You can still go ahead and make those cold calls, book those workshops and events, but put your emphasis on existing clients—the people who already do business with you and will be joyous to rave about you to those they love. If you need more tips on serving up the right surprises, contact me. Either way, keep delivering what you do best, and keep REACHING…
GIVE SOMEONE THE GIFT OF SELF/SALES HELP
Send someone a thoughtful and thought-provoking gift this season:
Autographed copies of my books, The High Diving Board and Become a Client Magnet. I’ll even include a personal note that you can customize. There’s no extra charge for the signing, nor for holiday gift-wrapping. Simply click here to order the 2-book package, and make sure to edit the Gift Options and/or Add a Comment or Request to let me know your needs.
I have written before on the Three Universal Marketing Questions that anyone selling his or her services needs to know the answers to:
(1) What are you offering?
(2) To whom are you offering it?
(3) Why should they hire you?
The third point—the “why”—seems to be the most troubling for many people.
“You should work with me because I really care about my clients,” Terry, a 2-year veteran financial advisor, posed in a role-play sales conversation with me.
“But that’s exactly what [your competitor] said to me,” I responded. “Why should I choose you over her?”
Terry was stumped. “If we’re all white crayons in a box,” I continued, “What difference does it make which crayon I pick? All of them would tell me, if they could talk, that they are really good at coloring inside the lines.” Once again, Terry could not answer.
“What is different about you,” I asked him again, “from all the other people who do what you do?”
“Well, I’m not really different in any particular way” he started, “we all provide the same kinds of planning services and give advice aimed at the same goals…I just know I would be more caring than anyone else.”
“What makes you think so?” I pressed.
Terry thought for another moment, and finally responded, hesitantly. “My father died when I was just a teenager and left us with no money, so I know how important having money is—and I made up my mind that I would spend my life helping people prevent that from happening to their families.”
As soon as the words were out of his mouth, Terry’s face brightened. He realized he had stumbled onto the perfect answer—for him—to the “why you” question.
When you can tell people why they should hire you or use your services in a way that distinguishes you from the other crayons in the box—perhaps by using powerful, personal stories or strong metaphors—you’ll get more business.
If you don’t have a clear answer to the third, or any of the Three Universal Marketing Questions, contact me for help. Don’t be afraid to stand out of the box, and keep REACHING…
Last week, we discussed the second of three basic yet essential skills that will help you get, and keep, more and better clients:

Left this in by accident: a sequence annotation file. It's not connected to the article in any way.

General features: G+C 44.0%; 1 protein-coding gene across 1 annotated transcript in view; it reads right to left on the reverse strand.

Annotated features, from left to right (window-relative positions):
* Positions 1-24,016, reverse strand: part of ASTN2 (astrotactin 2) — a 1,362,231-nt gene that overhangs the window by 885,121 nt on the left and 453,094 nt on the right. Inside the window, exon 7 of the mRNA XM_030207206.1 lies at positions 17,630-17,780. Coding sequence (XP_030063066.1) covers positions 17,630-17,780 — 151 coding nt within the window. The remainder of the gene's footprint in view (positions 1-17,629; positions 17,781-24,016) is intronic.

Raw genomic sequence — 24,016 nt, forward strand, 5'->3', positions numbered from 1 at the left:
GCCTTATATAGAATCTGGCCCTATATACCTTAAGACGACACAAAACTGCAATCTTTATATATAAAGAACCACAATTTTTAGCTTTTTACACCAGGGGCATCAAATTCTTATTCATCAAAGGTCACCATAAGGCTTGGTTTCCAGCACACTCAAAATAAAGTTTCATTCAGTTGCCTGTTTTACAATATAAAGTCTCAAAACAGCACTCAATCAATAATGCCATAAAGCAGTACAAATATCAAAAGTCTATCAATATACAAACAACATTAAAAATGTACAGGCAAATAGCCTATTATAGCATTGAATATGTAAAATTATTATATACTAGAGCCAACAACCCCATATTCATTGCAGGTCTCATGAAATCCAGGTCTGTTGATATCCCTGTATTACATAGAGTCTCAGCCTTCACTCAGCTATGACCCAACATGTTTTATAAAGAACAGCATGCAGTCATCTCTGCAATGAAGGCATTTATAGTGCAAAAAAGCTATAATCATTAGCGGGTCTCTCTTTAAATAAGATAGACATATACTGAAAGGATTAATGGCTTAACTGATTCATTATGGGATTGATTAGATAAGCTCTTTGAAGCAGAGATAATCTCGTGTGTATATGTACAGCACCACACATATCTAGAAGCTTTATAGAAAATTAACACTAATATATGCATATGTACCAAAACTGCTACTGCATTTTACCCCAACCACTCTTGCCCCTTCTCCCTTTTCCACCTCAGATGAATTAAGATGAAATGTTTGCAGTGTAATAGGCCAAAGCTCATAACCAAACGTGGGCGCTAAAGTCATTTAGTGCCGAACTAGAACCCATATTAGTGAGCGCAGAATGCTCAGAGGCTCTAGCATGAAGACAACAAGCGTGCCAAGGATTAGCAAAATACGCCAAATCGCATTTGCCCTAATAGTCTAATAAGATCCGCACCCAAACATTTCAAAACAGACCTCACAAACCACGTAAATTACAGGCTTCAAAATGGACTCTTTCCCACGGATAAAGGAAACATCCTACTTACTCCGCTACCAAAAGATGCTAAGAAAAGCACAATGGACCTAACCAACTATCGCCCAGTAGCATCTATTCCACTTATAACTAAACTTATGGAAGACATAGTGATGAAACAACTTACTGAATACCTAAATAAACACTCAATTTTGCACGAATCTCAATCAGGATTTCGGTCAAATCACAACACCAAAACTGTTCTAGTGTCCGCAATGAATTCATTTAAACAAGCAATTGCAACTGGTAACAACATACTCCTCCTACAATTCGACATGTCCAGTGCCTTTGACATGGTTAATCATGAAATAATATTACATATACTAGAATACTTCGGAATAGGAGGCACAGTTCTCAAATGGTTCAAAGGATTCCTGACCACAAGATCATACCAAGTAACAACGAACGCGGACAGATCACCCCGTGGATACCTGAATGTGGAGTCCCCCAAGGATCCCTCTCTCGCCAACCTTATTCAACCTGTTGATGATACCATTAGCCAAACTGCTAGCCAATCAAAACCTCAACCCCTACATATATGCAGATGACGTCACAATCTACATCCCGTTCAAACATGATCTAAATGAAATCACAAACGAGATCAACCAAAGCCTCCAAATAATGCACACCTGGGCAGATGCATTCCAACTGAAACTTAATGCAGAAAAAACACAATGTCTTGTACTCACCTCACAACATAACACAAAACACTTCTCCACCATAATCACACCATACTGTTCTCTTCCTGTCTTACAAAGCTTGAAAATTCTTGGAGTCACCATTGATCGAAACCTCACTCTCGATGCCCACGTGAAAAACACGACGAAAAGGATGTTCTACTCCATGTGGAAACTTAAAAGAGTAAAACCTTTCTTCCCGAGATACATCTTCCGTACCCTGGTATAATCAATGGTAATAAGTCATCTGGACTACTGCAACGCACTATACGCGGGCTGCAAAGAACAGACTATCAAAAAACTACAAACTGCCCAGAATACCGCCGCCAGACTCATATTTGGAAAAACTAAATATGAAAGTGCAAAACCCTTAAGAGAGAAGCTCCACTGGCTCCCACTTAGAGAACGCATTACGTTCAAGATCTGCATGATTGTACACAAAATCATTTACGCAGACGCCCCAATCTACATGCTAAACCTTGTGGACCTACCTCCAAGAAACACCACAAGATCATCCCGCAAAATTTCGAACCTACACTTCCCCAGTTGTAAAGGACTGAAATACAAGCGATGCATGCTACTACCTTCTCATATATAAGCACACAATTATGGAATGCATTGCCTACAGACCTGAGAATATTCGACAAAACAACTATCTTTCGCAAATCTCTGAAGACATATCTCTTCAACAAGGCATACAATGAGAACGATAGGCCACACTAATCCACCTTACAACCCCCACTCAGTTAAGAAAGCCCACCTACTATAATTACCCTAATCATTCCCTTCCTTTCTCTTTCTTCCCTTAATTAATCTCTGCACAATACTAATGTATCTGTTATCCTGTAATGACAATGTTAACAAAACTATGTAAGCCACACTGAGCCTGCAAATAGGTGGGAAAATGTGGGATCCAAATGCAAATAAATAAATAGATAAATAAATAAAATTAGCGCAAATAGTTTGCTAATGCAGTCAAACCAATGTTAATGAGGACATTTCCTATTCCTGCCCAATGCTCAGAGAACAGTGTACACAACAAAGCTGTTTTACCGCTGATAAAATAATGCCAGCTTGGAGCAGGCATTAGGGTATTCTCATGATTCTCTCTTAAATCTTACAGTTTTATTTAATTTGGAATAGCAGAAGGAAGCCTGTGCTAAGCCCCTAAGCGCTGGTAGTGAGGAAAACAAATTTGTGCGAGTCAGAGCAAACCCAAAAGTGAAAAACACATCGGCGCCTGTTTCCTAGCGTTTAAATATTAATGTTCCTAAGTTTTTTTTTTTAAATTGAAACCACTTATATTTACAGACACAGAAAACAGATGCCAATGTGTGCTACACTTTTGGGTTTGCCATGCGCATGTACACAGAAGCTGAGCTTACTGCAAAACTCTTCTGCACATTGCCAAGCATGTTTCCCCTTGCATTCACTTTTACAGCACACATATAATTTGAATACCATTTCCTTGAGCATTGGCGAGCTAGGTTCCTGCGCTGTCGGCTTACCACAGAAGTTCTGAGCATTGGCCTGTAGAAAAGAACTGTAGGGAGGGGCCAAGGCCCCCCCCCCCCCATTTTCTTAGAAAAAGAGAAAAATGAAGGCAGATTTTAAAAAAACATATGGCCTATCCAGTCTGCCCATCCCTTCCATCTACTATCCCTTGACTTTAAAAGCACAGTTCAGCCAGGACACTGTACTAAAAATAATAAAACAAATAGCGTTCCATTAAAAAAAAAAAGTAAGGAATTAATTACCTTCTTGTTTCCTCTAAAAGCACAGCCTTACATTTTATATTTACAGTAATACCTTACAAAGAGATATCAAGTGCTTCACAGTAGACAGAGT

(1) The ability to ask provocative questions
(2) The ability to listen with total focus on your client
(3) The ability to relate compelling stories and metaphors
At last, we’ve made it to the Third Skill:
3. The ability to relate compelling stories and metaphors. Testimonials about your service help you get clients, because human beings are hard-wired to believe and love stories. Even before people developed a fully-spoken language, they could tell stories with cave paintings. As language progressed, one of its first uses was to communicate tales of great exploits, while sitting around the campfire…
But even when there are no clients around to give Testimonials—or campfires to sit and chat around, for that matter—stories of your service exploits can assist you in turning uncertain prospects into ready clients.
My client Michael, a financial professional, is a Master at “sales” stories: “Joe, your situation is very similar to that of another client I’m helping at the moment. He approached me a few years ago, having lost a bit more money than you did…but what his last advisor did to him was almost identical to what yours did to you. He also struggled with whether he should get back into the market or not. But after we talked that first time, he decided that he couldn’t let a past mishap get in the way of his retirement, and we’ve been working together successfully ever since!”
It’s a rare instance when a prospective client doesn’t come on board in the face of stories like these.
Michael also uses metaphors. I remember our discussion about a client of his with a small retirement fund, who asked him whether he thought she could handle it herself, without an advisor. “Sure you can,” Michael told her, “But you’d be like a leaf on a rushing stream. With no rudder and no one to steer, you’d be rushing toward whatever result the system had in store for you.”
One of my favorite Masters of Metaphor was Ben Feldman, who is considered possibly the greatest insurance salesmen in modern history. Ben could look prospective insurance-purchasers in the eyes and say things like, “with the stroke of a pen, you create an estate,” and the prospects would pick up their pens to sign the application Ben had brought with him.
Another client of mine, Larry, is a financial advisor, as well. To explain a Roth IRA to his clients, Larry uses a farming metaphor:
“If you were a farmer and you had to pay taxes,” he asks, “would you rather pay taxes on the seed, or on the crop that you harvest?”
“The seed, of course,” is the prospect’s usual reply.
“Why is that?” Larry asks.
“Well, the tax on a huge crop is probably a lot more than the tax on the seed would be,” goes the response.
“That’s why I want you to make this investment,” Larry tells his prospect. “You’ll have already paid taxes on the seed—and you’ll be able to harvest the crop tax-free!”